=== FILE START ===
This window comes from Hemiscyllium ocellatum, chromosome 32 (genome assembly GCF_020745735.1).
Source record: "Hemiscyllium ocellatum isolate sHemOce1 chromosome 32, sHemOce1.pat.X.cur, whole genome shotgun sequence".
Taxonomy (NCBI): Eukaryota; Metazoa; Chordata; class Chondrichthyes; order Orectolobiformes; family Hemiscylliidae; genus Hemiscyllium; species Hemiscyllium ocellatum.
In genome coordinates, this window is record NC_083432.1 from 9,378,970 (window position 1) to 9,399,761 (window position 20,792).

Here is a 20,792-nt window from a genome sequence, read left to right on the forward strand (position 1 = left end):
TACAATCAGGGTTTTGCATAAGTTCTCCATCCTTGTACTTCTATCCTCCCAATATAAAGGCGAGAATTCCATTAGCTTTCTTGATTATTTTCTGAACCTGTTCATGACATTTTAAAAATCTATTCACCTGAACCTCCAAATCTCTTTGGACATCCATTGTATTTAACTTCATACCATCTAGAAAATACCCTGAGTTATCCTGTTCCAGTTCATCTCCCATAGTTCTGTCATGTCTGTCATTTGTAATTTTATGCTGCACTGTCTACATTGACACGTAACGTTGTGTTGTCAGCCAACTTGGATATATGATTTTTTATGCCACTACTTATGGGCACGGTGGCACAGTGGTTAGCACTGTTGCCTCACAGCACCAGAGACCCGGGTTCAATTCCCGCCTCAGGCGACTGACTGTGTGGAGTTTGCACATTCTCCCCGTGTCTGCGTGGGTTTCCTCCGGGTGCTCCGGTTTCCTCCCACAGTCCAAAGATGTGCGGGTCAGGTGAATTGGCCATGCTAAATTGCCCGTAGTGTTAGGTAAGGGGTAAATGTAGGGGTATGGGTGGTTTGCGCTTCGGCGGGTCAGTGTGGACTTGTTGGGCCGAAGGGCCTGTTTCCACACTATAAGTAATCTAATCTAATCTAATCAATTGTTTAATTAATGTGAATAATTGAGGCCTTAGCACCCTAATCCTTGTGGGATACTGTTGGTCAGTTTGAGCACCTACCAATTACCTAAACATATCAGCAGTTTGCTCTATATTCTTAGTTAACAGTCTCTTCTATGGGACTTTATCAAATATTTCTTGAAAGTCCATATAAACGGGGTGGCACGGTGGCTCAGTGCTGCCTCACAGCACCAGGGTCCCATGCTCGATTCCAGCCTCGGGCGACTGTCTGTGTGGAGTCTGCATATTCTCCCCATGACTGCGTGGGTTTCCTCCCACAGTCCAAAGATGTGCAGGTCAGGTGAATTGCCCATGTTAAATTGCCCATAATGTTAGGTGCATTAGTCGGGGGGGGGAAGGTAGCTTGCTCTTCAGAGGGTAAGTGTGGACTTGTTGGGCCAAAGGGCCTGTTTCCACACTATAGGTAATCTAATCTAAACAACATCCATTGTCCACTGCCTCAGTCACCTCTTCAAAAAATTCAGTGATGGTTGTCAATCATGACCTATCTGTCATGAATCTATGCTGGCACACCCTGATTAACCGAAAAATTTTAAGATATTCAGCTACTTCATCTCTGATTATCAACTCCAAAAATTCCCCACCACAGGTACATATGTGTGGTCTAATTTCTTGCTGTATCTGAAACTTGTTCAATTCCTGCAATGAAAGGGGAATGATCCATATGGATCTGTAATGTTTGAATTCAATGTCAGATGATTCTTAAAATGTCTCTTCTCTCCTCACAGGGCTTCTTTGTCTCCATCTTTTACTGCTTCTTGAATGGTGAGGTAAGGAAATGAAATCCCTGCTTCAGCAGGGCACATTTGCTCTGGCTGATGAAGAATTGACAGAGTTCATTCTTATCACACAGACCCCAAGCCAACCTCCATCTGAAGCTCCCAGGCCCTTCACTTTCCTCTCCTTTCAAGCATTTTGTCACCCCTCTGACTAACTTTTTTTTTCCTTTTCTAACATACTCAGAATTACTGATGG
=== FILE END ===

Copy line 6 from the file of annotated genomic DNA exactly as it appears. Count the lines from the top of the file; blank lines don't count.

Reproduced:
TACAATCAGGGTTTTGCATAAGTTCTCCATCCTTGTACTTCTATCCTCCCAATATAAAGGCGAGAATTCCATTAGCTTTCTTGATTATTTTCTGAACCTGTTCATGACATTTTAAAAATCTATTCACCTGAACCTCCAAATCTCTTTGGACATCCATTGTATTTAACTTCATACCATCTAGAAAATACCCTGAGTTATCCTGTTCCAGTTCATCTCCCATAGTTCTGTCATGTCTGTCATTTGTAATTTTATGCTGCACTGTCTACATTGACACGTAACGTTGTGTTGTCAGCCAACTTGGATATATGATTTTTTATGCCACTACTTATGGGCACGGTGGCACAGTGGTTAGCACTGTTGCCTCACAGCACCAGAGACCCGGGTTCAATTCCCGCCTCAGGCGACTGACTGTGTGGAGTTTGCACATTCTCCCCGTGTCTGCGTGGGTTTCCTCCGGGTGCTCCGGTTTCCTCCCACAGTCCAAAGATGTGCGGGTCAGGTGAATTGGCCATGCTAAATTGCCCGTAGTGTTAGGTAAGGGGTAAATGTAGGGGTATGGGTGGTTTGCGCTTCGGCGGGTCAGTGTGGACTTGTTGGGCCGAAGGGCCTGTTTCCACACTATAAGTAATCTAATCTAATCTAATCAATTGTTTAATTAATGTGAATAATTGAGGCCTTAGCACCCTAATCCTTGTGGGATACTGTTGGTCAGTTTGAGCACCTACCAATTACCTAAACATATCAGCAGTTTGCTCTATATTCTTAGTTAACAGTCTCTTCTATGGGACTTTATCAAATATTTCTTGAAAGTCCATATAAACGGGGTGGCACGGTGGCTCAGTGCTGCCTCACAGCACCAGGGTCCCATGCTCGATTCCAGCCTCGGGCGACTGTCTGTGTGGAGTCTGCATATTCTCCCCATGACTGCGTGGGTTTCCTCCCACAGTCCAAAGATGTGCAGGTCAGGTGAATTGCCCATGTTAAATTGCCCATAATGTTAGGTGCATTAGTCGGGGGGGGGAAGGTAGCTTGCTCTTCAGAGGGTAAGTGTGGACTTGTTGGGCCAAAGGGCCTGTTTCCACACTATAGGTAATCTAATCTAAACAACATCCATTGTCCACTGCCTCAGTCACCTCTTCAAAAAATTCAGTGATGGTTGTCAATCATGACCTATCTGTCATGAATCTATGCTGGCACACCCTGATTAACCGAAAAATTTTAAGATATTCAGCTACTTCATCTCTGATTATCAACTCCAAAAATTCCCCACCACAGGTACATATGTGTGGTCTAATTTCTTGCTGTATCTGAAACTTGTTCAATTCCTGCAATGAAAGGGGAATGATCCATATGGATCTGTAATGTTTGAATTCAATGTCAGATGATTCTTAAAATGTCTCTTCTCTCCTCACAGGGCTTCTTTGTCTCCATCTTTTACTGCTTCTTGAATGGTGAGGTAAGGAAATGAAATCCCTGCTTCAGCAGGGCACATTTGCTCTGGCTGATGAAGAATTGACAGAGTTCATTCTTATCACACAGACCCCAAGCCAACCTCCATCTGAAGCTCCCAGGCCCTTCACTTTCCTCTCCTTTCAAGCATTTTGTCACCCCTCTGACTAACTTTTTTTTTCCTTTTCTAACATACTCAGAATTACTGATGG